Ohm rating on coax cables.

Thread Starter

Nathan Hale

Joined Oct 28, 2011
146
Hi Everyone! Hope all is well with u folks. I have a question about coax cables/ wires . I notice a lot of times that a coax cable of lets say 75 feet has a resistance rating of 50 ohms. What does the ohm rating mean? After all a wire is a wire and not a resistor. What is this resistance rating indicating?

Thank you for all you replies.
 

Brownout

Joined Jan 10, 2012
2,364
That's 50ohm impeadance, it's not the resistance of the wire. This is determined by the inductance and capatcitance of the coax. Typically, the electronics' impeadance are matched at each end of the coax (aka transmission line)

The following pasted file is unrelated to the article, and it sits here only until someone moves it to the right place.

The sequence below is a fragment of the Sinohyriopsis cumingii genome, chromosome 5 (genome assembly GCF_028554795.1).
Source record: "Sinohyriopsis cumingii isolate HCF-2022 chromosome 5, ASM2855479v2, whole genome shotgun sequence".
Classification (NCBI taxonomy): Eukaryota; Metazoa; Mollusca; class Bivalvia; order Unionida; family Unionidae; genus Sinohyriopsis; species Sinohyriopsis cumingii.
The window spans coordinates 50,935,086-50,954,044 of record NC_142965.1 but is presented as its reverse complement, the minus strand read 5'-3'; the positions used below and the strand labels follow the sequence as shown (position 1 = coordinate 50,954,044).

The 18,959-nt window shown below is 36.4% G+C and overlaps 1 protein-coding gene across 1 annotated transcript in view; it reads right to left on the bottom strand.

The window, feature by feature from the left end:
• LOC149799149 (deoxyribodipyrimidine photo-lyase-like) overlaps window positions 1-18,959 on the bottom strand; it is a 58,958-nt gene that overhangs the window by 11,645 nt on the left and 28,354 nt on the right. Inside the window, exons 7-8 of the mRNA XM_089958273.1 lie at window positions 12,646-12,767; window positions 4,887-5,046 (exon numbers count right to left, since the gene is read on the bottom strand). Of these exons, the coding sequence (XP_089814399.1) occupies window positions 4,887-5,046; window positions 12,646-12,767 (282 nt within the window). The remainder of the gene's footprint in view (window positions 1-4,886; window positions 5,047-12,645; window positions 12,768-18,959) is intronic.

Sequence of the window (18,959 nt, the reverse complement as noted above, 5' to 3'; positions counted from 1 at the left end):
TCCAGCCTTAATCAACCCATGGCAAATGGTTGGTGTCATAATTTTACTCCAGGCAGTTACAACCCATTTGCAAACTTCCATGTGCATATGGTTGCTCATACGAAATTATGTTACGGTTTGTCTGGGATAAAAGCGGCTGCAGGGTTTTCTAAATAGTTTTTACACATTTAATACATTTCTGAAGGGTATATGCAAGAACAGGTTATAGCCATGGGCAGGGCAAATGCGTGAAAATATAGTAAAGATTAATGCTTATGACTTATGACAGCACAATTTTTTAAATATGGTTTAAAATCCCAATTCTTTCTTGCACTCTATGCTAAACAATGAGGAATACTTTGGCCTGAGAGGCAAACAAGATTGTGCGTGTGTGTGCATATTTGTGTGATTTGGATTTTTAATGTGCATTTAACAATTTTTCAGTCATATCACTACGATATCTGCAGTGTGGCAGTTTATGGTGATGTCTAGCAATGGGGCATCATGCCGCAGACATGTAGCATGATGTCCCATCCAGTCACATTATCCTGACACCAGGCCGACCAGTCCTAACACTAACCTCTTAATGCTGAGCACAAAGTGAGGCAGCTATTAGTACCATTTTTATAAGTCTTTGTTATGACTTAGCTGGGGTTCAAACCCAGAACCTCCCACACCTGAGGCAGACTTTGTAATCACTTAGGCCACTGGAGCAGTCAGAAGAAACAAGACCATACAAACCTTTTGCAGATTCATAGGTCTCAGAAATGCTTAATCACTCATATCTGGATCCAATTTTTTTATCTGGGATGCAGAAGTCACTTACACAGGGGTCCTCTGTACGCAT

bertus

Joined Apr 5, 2008
20,053
Hello,

The resistance given is not the real resistance, but the impedance of the cable.
This impedance depends on the diameter of the inner wire, the diameter of the shielding and the dielectricum in between them.
More info can be found on this page of the EDUCYPEDIA:
http://educypedia.karadimov.info/electronics/cablingrf.htm

On the bottom of the page is the formula to calculate the impedance.

Bertus
 

Papabravo

Joined Feb 24, 2006
12,405
Impedance is a characteristic of AC circuits, and it has absoutely nothing to do with DC resistance. In addition DC resistance is a real number measured in Ohms. Impedance is a complex number whose MAGNITUDE is also measured in Ohms. It also has a phase angle measured in radians or degrees.
 
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